Louisiana

Hay barns are full in east-central Louisiana this fall, thanks to very good production conditions and adequate rain, says Ben Taunton, Jonesville. "My barn is full; my neighbor's barn is full. I have very good-quality horse hay available," he reports. Taunton has 2,500, 50- to 60-lb square bales of Russell bermudagrass that he sells for $5/bale. He also has 200 net-wrapped round bales of lesser quality that sell for $30/bale. "There are lots of round bales available in this area -- many more than have been available in the last several years," he says. The horse hay he has available was cut Oct 10-13.

Taunton works with his father, Jack, on Jack's bermudagrass-sprigging business and has planted around 3,000 acres in the last three years in Louisiana. He is considering increasing his hay acres next year. This year's crop was grown on 200 acres. He usually sells to customers out of the field, but is also willing to deliver.

Contact Taunton at 318-613-7881 or 318-386-7825.

North Dakota

"Hay production was good, dairy cow numbers are down, and as a result we have good hay supplies and lower prices," says Dwain Meyer, North Dakota State University extension agronomist. "We are probably one of the few states that still have $60 hay." Some south-central North Dakota producers took three cuttings this year in areas that had struggled the past few years to provide one cut because of dry conditions, Meyer says. Much of the state's first harvest was rained on, while second and third cuttings went up in good shape. Meyer says prices and demand are better just over the border in Minnesota, with hay bringing $125-150/ton.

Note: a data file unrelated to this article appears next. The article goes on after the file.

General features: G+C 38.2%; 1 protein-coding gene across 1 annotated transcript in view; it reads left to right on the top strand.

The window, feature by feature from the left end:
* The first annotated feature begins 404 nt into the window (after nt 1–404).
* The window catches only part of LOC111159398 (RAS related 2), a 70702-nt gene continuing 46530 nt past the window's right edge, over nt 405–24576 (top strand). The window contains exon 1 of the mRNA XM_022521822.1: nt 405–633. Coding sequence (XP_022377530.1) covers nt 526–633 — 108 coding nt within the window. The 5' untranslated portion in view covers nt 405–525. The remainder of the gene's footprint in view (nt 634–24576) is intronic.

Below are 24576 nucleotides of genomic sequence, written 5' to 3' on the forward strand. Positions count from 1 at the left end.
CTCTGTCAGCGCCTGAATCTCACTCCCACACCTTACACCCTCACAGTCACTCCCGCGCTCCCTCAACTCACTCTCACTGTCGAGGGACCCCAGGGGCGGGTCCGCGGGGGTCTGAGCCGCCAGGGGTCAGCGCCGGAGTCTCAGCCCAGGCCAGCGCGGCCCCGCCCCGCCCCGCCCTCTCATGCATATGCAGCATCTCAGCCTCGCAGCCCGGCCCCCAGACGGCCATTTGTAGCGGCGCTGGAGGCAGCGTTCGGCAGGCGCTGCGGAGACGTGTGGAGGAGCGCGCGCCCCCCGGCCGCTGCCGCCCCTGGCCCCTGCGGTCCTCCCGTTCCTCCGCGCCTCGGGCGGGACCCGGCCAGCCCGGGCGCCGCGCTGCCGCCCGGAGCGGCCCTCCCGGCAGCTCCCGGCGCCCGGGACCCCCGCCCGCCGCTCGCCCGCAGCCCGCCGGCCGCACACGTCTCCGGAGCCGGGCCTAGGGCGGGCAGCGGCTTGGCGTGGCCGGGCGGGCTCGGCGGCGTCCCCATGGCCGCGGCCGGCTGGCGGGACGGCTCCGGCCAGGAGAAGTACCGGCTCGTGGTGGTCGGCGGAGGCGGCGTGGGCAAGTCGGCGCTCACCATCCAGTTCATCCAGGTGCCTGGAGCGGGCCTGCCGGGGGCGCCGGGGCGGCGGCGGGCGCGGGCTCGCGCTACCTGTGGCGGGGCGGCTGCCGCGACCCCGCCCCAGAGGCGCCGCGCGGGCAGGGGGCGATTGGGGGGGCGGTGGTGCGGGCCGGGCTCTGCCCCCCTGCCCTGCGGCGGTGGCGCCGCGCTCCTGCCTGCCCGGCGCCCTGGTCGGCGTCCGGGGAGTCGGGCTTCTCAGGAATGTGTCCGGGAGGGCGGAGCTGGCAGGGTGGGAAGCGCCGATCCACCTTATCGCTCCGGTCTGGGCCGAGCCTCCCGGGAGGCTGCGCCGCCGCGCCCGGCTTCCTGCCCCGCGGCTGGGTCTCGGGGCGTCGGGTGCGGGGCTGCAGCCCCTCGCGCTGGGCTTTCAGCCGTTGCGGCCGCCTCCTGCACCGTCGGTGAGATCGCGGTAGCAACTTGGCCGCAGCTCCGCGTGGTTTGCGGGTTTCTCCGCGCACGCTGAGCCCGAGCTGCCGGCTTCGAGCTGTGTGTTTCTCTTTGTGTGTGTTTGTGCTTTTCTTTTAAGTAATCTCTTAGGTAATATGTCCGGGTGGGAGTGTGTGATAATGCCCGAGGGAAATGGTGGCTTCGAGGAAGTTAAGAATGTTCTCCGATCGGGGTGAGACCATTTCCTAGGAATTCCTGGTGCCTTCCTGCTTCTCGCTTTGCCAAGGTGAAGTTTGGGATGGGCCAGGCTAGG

"We've had more alfalfa weevil problems this year than we've seen in past years," says Meyer. "They came into the south-central part of the state, moved to western North Dakota, and now we are seeing them move into the eastern side of the state. We had the worst alfalfa weevil infestation during the first harvest that we have ever had. Then, after the first harvest, the weevils seemed to disappear and we didn't have to spray after that."

North Dakota's hay acreage didn't change much this year, which came as somewhat of a surprise to Meyer. "I thought we would lose significant acreage because of the price of cereal crops. We may lose acres for that reason next year." Eastern North Dakota will be going into the winter with decent moisture, while the western part of the state could use a bit more rain, he estimates.

Contact Meyer at 701-231-8154.